While the drug has been extensively studied in multiple randomized clinical trials (RCTs), additional data from larger, non-selected patient populations in the real-world environment are valuable complements, which may be more applicable to daily management of T2DM. Although observational (i.e. epidemiological) data can only describe the relationship between risk factors such as HbA1c levels and disease related variables and are unlikely to provide guidance regarding the effect of therapy, they expand knowledge about efﬁcacy and safety of treatments in the real-world conditions and help improved management of T2DM.
In the present observational study, we describe the effectiveness, treatment persistence and tolerability of lixisenatide in the real-life cohort of patients with T2DM in the Czech and Slovak Republic over 6 months´ treatment period.
This registry (Registry number: LIXISL06943) was a prospective, multinational, multicenter, observational 6-month product registry that followed 826 patients T2DM who initiated therapy with lixisenatide (622 in the Czech Republic and 204 in the Slovak Republic) in 156 centers (121 in the Czech Republic and 35 in the Slovak Republic). Patients were enrolled, provided written informed consent, between May 2014 and December 2015.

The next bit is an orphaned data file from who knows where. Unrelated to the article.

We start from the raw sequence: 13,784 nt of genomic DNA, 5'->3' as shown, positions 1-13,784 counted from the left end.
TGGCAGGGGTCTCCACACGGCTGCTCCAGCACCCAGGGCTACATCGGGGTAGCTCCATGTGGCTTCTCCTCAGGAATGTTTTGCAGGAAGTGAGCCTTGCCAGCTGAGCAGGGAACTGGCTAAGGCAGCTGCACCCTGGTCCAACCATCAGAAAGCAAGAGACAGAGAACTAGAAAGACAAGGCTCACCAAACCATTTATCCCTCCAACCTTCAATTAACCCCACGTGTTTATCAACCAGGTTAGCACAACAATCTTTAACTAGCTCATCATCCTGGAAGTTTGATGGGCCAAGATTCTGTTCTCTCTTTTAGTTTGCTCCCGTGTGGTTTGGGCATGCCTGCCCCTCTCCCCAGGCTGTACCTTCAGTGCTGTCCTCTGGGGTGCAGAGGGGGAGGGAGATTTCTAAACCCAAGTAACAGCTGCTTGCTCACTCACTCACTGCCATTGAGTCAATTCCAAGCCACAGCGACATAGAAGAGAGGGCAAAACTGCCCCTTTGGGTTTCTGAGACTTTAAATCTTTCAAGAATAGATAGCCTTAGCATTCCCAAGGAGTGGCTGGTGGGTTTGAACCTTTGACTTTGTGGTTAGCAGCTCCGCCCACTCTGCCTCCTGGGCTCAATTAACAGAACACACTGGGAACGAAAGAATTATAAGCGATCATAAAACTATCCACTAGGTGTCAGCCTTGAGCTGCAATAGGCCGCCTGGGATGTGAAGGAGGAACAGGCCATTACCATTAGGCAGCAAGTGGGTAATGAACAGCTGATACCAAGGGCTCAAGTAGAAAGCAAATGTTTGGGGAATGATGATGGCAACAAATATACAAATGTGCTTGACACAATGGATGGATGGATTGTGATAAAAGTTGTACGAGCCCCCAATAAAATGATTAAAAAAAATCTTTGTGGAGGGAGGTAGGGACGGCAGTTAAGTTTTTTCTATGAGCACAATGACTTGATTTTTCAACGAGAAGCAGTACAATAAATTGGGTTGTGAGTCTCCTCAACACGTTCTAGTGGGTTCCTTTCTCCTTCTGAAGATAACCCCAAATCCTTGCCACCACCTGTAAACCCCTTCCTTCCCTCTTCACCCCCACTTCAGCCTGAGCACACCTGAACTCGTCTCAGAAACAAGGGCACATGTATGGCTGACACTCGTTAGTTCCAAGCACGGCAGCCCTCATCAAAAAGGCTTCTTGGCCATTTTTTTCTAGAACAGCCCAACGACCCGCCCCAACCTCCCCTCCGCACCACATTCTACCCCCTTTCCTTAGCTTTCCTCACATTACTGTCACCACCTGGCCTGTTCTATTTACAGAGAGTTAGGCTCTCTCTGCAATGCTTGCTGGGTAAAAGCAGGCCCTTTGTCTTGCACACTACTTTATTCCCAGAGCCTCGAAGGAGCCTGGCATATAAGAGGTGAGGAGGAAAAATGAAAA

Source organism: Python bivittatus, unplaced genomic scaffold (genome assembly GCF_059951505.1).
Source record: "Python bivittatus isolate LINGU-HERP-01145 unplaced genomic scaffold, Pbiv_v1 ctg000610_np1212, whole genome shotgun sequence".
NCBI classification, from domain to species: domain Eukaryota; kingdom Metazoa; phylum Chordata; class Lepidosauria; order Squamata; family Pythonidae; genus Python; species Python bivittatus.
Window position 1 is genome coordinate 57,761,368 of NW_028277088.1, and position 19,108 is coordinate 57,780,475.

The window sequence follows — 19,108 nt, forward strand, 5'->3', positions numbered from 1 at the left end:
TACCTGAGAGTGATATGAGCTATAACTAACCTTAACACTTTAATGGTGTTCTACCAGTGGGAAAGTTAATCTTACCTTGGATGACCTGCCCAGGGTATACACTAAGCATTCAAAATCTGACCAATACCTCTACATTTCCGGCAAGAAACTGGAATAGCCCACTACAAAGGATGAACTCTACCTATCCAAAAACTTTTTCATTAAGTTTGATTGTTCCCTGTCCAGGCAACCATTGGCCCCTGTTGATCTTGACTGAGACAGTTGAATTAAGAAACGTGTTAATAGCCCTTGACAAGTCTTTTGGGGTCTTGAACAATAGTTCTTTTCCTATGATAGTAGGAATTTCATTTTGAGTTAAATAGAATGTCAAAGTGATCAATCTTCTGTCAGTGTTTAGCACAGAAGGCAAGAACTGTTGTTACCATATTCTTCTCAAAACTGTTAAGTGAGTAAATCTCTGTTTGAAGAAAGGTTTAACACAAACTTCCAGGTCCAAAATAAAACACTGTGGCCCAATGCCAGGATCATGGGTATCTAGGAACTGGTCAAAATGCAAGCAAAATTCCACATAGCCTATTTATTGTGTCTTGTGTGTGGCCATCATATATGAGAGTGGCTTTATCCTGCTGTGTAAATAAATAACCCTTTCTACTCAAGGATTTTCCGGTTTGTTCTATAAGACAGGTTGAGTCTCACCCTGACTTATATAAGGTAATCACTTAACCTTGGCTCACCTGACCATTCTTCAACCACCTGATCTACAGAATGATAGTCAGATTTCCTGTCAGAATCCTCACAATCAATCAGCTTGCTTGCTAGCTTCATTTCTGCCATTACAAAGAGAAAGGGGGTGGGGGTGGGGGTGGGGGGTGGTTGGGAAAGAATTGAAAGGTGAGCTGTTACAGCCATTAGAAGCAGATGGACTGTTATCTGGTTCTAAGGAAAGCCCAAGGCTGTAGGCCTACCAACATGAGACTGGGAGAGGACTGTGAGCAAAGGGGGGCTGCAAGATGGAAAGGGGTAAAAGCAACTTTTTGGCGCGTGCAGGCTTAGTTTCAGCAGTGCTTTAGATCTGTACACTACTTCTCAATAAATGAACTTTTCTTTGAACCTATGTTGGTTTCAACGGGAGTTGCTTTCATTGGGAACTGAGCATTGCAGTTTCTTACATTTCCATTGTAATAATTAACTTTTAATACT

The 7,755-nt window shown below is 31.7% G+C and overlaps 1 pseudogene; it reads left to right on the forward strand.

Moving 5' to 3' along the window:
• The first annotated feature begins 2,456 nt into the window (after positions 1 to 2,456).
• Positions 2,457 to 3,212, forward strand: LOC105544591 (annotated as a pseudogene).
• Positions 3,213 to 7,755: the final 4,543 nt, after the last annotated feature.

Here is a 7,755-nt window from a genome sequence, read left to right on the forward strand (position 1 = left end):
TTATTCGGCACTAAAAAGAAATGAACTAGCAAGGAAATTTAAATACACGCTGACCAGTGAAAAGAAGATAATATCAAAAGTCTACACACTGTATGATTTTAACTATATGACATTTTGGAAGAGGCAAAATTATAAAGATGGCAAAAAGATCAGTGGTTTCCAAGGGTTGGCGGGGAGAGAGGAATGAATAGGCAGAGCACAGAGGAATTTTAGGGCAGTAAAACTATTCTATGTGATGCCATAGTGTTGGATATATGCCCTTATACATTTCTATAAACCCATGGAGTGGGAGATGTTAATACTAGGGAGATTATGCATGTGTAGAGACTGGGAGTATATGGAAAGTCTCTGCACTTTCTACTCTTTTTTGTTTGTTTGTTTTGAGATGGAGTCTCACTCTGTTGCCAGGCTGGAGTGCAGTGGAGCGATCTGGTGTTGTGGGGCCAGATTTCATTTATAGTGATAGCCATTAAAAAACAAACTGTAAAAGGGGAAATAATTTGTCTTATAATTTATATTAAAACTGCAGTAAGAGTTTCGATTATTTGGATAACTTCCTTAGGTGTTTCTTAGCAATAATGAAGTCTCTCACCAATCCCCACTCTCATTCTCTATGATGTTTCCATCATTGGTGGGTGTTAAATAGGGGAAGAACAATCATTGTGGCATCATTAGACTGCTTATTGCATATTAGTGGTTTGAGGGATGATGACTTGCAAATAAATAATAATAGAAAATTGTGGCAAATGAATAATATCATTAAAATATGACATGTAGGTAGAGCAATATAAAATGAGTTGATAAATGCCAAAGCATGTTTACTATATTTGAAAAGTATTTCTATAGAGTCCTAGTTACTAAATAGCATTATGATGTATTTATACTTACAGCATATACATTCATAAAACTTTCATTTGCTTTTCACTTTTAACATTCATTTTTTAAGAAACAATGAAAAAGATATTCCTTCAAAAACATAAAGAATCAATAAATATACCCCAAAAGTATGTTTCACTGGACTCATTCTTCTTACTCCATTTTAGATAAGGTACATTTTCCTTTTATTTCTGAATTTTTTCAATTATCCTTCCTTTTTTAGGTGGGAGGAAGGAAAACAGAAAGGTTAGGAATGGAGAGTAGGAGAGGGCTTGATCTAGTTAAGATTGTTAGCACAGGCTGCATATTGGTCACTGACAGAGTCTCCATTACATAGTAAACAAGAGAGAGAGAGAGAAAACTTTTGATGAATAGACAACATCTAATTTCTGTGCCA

The physicians proposed for participation in the Registry were randomly chosen from the diabetologists who were familiar with GLP1 RAs therapy. The participating diabetologists were instructed to enroll each consecutive patient who met the inclusion criteria as described below and did not meet any of the exclusion criteria to participate in the Registry (with a target of 4–5 patients per site and a maximum of 8 patients). This consecutive enrollment of patients was aimed to limit the selection bias.
All adult patients with T2DM regularly visiting a study physician (independently of the study). All patients were treated with lixisenatide, which was administered subcutaneously. The patients were selected from those for whom the participating physician had decided to prescribe lixisenatide irrespective of the study participation and who were willing to sign the Informed consent. For this study, the drug was not provided.
Patients were eligible for inclusion in the study population if they fulfilled all of the following criteria:
i. a recorded diagnosis of T2DM at any time prior to inclusion to the study
ii. male or female ≥ 18 years at index
iii. GLP1 RA naive patients, not adequately controlled (HbA1c > 53 mmol/mol [> 7 % DCCT]), for whom the participating diabetologists decided to initiate lixisenatide treatment within the 4 weeks before the inclusion, and